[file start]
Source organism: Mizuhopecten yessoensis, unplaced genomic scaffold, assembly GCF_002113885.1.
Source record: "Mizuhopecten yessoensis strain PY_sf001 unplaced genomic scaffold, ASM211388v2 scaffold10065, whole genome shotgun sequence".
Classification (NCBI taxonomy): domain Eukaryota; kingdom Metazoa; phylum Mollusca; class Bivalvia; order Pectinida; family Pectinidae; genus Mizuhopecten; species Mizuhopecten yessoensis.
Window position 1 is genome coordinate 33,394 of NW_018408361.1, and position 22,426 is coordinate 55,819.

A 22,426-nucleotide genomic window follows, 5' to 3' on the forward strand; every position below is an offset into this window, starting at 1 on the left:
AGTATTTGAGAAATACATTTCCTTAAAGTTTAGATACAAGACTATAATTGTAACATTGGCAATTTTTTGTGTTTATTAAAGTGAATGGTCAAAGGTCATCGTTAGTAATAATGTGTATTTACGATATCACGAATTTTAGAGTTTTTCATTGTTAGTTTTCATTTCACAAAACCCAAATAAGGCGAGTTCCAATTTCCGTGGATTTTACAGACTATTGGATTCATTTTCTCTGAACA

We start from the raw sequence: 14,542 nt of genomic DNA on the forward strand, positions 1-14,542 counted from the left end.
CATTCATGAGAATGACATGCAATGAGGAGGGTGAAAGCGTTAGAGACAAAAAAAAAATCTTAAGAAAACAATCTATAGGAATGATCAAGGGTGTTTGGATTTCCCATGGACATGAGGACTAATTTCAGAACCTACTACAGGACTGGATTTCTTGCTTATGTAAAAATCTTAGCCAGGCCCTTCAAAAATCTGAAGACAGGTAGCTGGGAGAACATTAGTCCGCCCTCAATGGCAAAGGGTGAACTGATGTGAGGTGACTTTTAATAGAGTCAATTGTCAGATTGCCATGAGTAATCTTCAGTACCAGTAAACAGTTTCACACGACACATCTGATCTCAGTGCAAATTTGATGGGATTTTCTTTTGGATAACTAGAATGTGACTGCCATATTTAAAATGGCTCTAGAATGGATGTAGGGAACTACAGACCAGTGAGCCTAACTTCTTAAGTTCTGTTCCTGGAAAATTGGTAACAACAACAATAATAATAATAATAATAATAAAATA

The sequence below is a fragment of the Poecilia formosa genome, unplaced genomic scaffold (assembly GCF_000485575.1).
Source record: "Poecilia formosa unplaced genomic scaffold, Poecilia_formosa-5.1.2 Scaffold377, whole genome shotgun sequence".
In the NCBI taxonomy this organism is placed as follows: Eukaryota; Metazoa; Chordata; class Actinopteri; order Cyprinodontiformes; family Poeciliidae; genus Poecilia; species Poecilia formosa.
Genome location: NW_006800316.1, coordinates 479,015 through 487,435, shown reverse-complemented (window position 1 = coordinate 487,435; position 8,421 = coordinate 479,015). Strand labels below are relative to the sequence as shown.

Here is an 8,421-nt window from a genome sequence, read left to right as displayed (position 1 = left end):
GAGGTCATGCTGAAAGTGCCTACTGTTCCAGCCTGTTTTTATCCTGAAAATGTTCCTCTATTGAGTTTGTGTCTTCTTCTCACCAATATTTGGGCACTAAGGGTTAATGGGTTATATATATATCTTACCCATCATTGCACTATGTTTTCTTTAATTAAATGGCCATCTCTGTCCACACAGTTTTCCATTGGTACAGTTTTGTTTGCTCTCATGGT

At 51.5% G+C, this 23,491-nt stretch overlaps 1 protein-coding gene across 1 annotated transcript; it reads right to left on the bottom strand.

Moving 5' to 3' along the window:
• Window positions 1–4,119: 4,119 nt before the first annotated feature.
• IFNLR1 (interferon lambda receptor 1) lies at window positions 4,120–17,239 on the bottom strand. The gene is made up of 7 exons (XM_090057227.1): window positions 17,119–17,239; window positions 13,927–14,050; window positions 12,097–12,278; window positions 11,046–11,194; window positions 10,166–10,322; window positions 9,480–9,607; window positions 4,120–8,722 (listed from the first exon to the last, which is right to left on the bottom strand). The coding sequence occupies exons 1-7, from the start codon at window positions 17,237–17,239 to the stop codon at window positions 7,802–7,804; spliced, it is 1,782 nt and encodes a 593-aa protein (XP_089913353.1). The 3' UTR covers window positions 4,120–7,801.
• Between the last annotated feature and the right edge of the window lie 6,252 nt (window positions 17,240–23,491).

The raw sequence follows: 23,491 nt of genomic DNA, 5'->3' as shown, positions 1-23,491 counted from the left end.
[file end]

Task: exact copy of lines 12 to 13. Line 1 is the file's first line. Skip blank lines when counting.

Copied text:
Genome location: NW_006800316.1, coordinates 479,015 through 487,435, shown reverse-complemented (window position 1 = coordinate 487,435; position 8,421 = coordinate 479,015). Strand labels below are relative to the sequence as shown.

Here is an 8,421-nt window from a genome sequence, read left to right as displayed (position 1 = left end):